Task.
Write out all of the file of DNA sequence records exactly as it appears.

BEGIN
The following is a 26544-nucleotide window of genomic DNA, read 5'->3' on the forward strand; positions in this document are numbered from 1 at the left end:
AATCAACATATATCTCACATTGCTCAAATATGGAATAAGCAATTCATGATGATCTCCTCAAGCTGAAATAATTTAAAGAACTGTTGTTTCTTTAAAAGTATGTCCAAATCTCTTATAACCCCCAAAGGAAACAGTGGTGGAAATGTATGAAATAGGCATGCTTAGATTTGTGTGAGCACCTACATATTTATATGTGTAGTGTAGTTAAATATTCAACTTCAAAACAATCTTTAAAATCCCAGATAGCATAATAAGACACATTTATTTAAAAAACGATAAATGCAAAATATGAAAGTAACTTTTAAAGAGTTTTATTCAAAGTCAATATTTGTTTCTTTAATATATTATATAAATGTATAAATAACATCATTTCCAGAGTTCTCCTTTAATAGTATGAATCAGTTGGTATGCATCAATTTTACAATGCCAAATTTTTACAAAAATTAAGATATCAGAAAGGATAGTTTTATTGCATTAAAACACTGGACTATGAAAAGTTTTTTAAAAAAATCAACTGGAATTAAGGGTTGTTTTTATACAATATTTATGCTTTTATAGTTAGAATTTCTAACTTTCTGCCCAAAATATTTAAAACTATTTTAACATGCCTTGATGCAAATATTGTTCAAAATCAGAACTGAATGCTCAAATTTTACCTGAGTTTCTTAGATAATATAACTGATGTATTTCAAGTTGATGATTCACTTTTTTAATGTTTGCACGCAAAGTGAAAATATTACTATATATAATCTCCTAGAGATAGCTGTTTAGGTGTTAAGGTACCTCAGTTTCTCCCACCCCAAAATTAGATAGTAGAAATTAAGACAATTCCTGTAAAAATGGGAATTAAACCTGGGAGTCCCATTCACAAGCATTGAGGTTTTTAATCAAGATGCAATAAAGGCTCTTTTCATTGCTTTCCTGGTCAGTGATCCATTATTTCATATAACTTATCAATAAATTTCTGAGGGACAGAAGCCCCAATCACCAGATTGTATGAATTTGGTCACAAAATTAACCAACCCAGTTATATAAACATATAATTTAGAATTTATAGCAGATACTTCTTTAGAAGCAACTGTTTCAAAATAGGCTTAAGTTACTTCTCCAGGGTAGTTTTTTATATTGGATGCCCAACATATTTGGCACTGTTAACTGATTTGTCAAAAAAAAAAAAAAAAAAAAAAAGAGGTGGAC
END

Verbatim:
The following is a 26544-nucleotide window of genomic DNA, read 5'->3' on the forward strand; positions in this document are numbered from 1 at the left end:
AATCAACATATATCTCACATTGCTCAAATATGGAATAAGCAATTCATGATGATCTCCTCAAGCTGAAATAATTTAAAGAACTGTTGTTTCTTTAAAAGTATGTCCAAATCTCTTATAACCCCCAAAGGAAACAGTGGTGGAAATGTATGAAATAGGCATGCTTAGATTTGTGTGAGCACCTACATATTTATATGTGTAGTGTAGTTAAATATTCAACTTCAAAACAATCTTTAAAATCCCAGATAGCATAATAAGACACATTTATTTAAAAAACGATAAATGCAAAATATGAAAGTAACTTTTAAAGAGTTTTATTCAAAGTCAATATTTGTTTCTTTAATATATTATATAAATGTATAAATAACATCATTTCCAGAGTTCTCCTTTAATAGTATGAATCAGTTGGTATGCATCAATTTTACAATGCCAAATTTTTACAAAAATTAAGATATCAGAAAGGATAGTTTTATTGCATTAAAACACTGGACTATGAAAAGTTTTTTAAAAAAATCAACTGGAATTAAGGGTTGTTTTTATACAATATTTATGCTTTTATAGTTAGAATTTCTAACTTTCTGCCCAAAATATTTAAAACTATTTTAACATGCCTTGATGCAAATATTGTTCAAAATCAGAACTGAATGCTCAAATTTTACCTGAGTTTCTTAGATAATATAACTGATGTATTTCAAGTTGATGATTCACTTTTTTAATGTTTGCACGCAAAGTGAAAATATTACTATATATAATCTCCTAGAGATAGCTGTTTAGGTGTTAAGGTACCTCAGTTTCTCCCACCCCAAAATTAGATAGTAGAAATTAAGACAATTCCTGTAAAAATGGGAATTAAACCTGGGAGTCCCATTCACAAGCATTGAGGTTTTTAATCAAGATGCAATAAAGGCTCTTTTCATTGCTTTCCTGGTCAGTGATCCATTATTTCATATAACTTATCAATAAATTTCTGAGGGACAGAAGCCCCAATCACCAGATTGTATGAATTTGGTCACAAAATTAACCAACCCAGTTATATAAACATATAATTTAGAATTTATAGCAGATACTTCTTTAGAAGCAACTGTTTCAAAATAGGCTTAAGTTACTTCTCCAGGGTAGTTTTTTATATTGGATGCCCAACATATTTGGCACTGTTAACTGATTTGTCAAAAAAAAAAAAAAAAAAAAAAAGAGGTGGAC